Life in Singapore is idyllic in many ways -- it’s safe, convenient, and comfortable. But it comes with a caveat, a hefty price tag. And by far, the hardest hit by recent price hikes is the rental market here. Rental prices for private housing shot up at the fastest pace in 15 years last year.
In February this year, a top bunk bed in a HDB in Pasir Ris was listed for rent at S$600 a month. That’s the state of our crazy rental market. But all is not lost, there are ways to work around the current situation.
If you’re new to the property game, renting a place can be daunting. It’s important to know where to start looking. The most convenient and budget-friendly option is to make use of online property portals. Sites - like the one you’re reading right now - let you browse, filter listings, and directly contact the agent or landlord.
Besides that, word-of-mouth referral from friends or family is a great way to help you get a better deal on rental costs. That being said, if you’ve never rented a property before, you might want to consider using a property agent. After all, they do know the market best and can advise you on the best course of action. Plus, they’ll handle all the paperwork, ensuring a smooth transaction.
Rental rates are now at a six-year high. If you take a closer look, condominium rents rose 34.4% year-on-year in 2022 while HDB flat rents increased 28.5%. Rental costs tend to be based on size and centrality of a flat but in general, HDBs cost less to rent compared to private condominiums.
HDBs, especially the newer ones, are of high quality and have similar standards to condominiums. And while HDB flats do not come with the built-in amenities that condominiums do, they do have their own charm. Public housing neighbourhoods are usually self-sufficient, and in close proximity to coffee shops, shopping centres, wet markets, schools, swimming pools, and parks. With the current rental prices, it will be wise to consider renting a HDB flat as an alternative to private property.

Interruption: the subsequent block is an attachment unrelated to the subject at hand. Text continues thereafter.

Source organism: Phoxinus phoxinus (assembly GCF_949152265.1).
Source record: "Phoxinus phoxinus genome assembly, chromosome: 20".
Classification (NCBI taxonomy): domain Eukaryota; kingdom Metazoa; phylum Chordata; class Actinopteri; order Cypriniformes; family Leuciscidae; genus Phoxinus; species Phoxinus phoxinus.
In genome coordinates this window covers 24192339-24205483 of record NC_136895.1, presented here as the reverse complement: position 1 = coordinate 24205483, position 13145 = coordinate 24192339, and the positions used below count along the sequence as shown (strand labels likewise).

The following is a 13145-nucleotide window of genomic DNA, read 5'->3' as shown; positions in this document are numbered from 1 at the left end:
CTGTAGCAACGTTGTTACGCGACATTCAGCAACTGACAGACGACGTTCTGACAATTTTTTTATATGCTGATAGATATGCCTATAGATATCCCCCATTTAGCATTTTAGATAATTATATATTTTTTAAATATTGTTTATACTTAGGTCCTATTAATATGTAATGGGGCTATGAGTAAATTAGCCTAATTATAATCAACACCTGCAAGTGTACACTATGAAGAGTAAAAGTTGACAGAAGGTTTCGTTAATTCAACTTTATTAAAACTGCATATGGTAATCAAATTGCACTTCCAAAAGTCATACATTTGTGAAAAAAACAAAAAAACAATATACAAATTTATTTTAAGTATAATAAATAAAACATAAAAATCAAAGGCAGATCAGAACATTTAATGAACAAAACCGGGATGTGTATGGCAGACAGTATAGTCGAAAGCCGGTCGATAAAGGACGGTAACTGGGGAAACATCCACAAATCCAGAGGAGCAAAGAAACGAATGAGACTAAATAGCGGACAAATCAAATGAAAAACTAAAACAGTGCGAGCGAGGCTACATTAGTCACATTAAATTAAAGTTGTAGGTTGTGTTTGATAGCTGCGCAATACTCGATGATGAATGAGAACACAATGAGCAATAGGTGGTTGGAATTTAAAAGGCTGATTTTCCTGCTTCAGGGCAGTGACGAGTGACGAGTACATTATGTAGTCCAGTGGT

Ideally, many would want to stay in the most convenient central locations, with an MRT station at their doorstep. However, these rental units will be in higher demand and command a higher asking price. If you can compromise on location, you’ll be able to get yourself a home at a more budget-friendly price.
One approach you can take is looking for a unit just a few MRT stations away from popular locations. After all, with Singapore’s world-class public transport system, the short travel time will just be a small price to pay in comparison to the hundreds of dollars you might save every month.
Given the current rental market, it’s safe to assume that when you’re considering renting a unit, you will face stiff competition. One way to catch the eye of landlords or property agents is to be specific when making an offer on a unit.
Rather than simply stating your interest, include some additional details. Let them know if you are a single tenant, a couple, a group of friends, or a family. Information like your gender, occupation, and willingness to help keep the unit clean, will help to reassure the landlord and grab their attention. Ultimately, put yourself in your potential landlord’s shoes and assure them you would be a good tenant.
Oftentimes, landlords may be willing to settle for a lower price if you can sign a longer lease of at lease two years or pay for more of the lease upfront. This will give you a leg up in lease negotiations.
At the end of the day, if you’re still mulling over the less-than-ideal expensive housing options, there is light at the end of the tunnel.
Mr Chia, Managing Director of Propertyforsale Pte Ltd, believed that rental prices have peaked. Demand for rental housing is gradually settling back to pre-pandemic levels while supply is increasing due to more TOP condominiums.
Landlords are becoming more realistic about the situation as their properties sit vacant for longer periods. A downtrend in rental prices might just be in the books in the second half of 2023.